Figure A.17 Example of Shade State Function

To assign all shades of all the colors in the colors palette, you need to use the Hue State and Shade State assignments together. The formula in Figure A.18 uses the Combine States function described at the beginning of this section. The first argument in the Combine States function is the Hue State formula shown previously, and the second argument is the Shade State formula. In addition, the Marker State function with an argument of 2 assigns the X marker to each row, and the Selected State function with an argument of 1 selects each row.

Figure A.18 Combine States Example For Using Both Hue State and Row State

Accepts a row state expression argument (row state column or row state constant) that evaluates as either 1 or 0 (true or false). These characteristics are inactive by default. Often, the Row() function is the argument, which detects the active row state condition of each row. For example, in Figure A.19, the formula assigns 99 whenever a row is actively selected, and 0 otherwise. Note that this formula is used in a column that has a numeric data type.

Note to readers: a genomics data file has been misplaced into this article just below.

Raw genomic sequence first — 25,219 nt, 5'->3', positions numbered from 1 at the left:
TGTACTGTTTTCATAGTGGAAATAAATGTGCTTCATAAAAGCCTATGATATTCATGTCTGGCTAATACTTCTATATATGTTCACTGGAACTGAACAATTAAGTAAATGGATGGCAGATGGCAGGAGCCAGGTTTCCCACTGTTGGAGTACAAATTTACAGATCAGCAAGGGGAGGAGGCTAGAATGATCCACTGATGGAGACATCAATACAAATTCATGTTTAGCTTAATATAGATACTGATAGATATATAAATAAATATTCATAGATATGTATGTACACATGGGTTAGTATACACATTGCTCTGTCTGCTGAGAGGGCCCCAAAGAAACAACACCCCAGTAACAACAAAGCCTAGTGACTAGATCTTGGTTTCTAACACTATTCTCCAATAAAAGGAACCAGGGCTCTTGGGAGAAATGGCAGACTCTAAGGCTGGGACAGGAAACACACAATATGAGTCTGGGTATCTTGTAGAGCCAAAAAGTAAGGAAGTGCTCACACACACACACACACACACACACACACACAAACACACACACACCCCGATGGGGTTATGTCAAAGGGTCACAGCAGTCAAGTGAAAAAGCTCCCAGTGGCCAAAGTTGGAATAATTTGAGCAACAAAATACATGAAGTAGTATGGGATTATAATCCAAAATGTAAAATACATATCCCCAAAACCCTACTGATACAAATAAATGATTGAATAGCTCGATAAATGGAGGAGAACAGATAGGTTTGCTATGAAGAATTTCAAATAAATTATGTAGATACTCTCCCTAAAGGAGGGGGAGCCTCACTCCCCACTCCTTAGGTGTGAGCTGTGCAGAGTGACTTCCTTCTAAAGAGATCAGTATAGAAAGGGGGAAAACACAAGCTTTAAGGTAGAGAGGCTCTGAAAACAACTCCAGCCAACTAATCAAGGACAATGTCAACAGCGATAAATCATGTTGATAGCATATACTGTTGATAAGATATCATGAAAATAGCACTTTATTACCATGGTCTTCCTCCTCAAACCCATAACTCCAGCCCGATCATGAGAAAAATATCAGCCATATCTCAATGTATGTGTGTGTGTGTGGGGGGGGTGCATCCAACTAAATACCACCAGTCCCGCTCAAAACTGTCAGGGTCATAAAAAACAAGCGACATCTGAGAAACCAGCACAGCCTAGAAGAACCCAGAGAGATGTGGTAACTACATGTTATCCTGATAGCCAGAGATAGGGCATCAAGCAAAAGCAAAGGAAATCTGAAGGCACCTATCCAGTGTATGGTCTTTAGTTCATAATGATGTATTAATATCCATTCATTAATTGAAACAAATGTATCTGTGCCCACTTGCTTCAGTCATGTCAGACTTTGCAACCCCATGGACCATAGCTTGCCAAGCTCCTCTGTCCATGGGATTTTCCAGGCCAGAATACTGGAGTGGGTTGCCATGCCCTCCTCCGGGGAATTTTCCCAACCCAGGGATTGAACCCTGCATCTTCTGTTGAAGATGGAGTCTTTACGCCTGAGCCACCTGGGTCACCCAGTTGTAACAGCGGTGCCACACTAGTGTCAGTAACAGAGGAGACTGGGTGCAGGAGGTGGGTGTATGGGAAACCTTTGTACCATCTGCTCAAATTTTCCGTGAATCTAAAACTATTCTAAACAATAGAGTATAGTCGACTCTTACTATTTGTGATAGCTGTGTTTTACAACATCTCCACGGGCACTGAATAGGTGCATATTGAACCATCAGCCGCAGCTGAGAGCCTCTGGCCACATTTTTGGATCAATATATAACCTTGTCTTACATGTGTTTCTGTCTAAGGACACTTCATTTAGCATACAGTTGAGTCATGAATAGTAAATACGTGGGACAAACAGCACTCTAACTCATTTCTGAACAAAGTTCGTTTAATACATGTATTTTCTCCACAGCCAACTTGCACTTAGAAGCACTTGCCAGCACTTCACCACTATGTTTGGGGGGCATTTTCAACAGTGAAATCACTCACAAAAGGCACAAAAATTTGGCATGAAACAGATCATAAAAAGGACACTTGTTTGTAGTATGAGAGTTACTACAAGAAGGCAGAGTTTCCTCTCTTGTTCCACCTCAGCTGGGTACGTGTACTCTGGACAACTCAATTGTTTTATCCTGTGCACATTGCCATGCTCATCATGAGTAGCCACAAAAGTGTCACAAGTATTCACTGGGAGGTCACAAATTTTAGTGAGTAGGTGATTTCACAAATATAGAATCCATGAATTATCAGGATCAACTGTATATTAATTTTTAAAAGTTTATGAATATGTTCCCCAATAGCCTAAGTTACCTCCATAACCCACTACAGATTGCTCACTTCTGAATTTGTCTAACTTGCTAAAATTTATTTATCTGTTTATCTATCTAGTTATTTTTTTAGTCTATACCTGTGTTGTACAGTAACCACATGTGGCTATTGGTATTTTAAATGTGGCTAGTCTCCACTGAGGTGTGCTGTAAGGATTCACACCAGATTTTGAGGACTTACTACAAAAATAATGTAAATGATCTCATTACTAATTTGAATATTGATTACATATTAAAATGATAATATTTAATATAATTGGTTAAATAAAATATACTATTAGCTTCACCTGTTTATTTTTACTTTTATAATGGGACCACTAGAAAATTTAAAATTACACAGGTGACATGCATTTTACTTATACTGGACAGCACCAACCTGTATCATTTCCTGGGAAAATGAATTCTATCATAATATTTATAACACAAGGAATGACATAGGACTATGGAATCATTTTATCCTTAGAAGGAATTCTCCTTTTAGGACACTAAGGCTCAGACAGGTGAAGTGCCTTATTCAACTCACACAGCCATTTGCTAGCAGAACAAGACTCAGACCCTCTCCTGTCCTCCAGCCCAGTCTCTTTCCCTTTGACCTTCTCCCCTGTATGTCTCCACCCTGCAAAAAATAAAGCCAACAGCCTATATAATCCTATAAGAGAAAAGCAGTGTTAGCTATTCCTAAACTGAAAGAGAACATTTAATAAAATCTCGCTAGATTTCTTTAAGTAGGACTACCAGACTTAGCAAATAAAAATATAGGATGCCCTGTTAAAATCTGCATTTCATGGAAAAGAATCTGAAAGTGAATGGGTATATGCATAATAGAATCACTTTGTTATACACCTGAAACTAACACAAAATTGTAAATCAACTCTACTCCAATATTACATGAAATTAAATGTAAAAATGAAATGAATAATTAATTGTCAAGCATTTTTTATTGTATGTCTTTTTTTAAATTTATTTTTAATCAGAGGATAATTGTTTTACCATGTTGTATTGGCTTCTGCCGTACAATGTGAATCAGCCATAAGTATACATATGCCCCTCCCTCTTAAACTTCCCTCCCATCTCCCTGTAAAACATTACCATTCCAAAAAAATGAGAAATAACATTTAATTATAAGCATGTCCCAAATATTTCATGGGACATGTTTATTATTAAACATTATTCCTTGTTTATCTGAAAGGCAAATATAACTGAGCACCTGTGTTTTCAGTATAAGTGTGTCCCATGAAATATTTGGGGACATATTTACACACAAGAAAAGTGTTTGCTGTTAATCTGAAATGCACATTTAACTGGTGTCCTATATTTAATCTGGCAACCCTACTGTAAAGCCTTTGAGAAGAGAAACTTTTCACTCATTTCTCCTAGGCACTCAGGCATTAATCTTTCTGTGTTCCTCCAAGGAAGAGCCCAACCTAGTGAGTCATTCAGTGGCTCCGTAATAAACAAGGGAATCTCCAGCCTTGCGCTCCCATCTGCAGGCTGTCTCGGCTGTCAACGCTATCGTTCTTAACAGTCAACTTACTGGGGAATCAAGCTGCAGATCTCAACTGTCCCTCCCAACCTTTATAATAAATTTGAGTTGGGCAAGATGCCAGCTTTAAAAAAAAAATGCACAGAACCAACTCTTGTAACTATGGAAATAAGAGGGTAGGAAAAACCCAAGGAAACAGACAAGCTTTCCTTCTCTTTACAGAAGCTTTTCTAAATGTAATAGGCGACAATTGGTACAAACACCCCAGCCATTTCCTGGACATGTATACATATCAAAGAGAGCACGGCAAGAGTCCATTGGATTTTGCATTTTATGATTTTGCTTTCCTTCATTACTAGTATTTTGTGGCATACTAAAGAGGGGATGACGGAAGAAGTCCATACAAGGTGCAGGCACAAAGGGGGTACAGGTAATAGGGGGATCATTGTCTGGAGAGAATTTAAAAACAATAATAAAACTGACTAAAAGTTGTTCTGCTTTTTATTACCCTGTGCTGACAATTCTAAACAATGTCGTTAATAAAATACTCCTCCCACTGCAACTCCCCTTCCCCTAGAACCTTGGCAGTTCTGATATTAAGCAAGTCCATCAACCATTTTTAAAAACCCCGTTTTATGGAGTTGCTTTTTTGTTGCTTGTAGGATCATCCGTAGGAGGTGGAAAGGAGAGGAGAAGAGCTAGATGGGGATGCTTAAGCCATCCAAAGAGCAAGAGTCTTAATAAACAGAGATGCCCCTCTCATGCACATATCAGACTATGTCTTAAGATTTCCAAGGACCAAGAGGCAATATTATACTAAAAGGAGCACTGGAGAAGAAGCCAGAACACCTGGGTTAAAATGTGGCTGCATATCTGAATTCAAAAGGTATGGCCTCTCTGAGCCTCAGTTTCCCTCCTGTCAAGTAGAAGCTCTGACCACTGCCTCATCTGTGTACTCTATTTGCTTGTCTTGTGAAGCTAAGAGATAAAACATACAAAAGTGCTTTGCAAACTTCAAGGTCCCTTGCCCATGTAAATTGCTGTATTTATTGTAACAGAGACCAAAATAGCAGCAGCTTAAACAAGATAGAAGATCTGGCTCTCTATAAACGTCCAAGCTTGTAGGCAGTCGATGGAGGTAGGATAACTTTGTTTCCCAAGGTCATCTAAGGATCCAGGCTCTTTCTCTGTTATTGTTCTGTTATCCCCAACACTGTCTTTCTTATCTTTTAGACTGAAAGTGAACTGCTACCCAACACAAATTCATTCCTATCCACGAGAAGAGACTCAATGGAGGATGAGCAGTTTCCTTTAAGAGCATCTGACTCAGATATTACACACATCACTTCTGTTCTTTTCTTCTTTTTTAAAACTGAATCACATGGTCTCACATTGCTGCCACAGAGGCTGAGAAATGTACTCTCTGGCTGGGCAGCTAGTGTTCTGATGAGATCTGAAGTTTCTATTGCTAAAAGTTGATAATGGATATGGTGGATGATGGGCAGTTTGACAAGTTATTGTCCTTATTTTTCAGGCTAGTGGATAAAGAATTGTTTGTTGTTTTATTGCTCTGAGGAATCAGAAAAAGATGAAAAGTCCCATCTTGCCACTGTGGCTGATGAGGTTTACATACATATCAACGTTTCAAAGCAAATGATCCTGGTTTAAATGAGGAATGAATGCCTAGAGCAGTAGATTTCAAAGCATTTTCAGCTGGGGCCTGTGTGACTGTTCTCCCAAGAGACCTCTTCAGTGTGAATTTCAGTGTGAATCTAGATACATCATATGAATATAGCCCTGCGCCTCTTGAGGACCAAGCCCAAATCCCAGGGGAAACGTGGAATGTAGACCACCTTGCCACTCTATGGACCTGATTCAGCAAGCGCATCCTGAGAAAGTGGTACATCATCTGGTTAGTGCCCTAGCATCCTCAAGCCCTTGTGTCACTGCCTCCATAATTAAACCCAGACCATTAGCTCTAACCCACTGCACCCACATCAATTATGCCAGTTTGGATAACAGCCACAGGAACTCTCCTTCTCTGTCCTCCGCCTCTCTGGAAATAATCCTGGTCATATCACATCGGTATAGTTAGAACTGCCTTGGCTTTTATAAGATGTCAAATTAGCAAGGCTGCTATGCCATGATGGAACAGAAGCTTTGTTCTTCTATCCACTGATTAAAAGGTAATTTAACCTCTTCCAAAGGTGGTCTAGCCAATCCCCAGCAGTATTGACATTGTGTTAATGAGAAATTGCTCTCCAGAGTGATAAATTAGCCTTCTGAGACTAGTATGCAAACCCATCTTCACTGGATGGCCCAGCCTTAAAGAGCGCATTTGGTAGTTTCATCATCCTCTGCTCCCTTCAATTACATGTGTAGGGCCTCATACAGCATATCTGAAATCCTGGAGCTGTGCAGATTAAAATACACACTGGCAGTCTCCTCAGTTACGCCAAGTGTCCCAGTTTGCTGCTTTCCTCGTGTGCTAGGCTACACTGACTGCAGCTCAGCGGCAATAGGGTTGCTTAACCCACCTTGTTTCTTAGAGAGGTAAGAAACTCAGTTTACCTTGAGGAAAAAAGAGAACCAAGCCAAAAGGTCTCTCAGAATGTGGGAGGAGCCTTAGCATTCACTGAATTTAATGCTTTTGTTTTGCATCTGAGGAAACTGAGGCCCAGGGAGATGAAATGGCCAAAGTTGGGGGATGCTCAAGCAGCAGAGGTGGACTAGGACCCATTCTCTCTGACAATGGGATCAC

Figure A.19 Example of a Formula Using the Selected Function

The example in Figure A.20 assigns row state conditions to a row state column. The formula for the row state column (in the column called x) checks to determine whether the active row state is either Hidden or Excluded, and if so, assigns the Labeled row state.

Figure A.20 Calculate Row State Information in a Row State Column

Accepts any row state expression or column, or the Row State() function as its argument. Returns a number from the JMP color map that corresponds to the active color state, or zero if there is no assigned color.

Accepts any row state expression or column, or the Row State() function as its argument. Returns a number from the JMP marker map that corresponds to the active marker or zero if there is no assigned marker.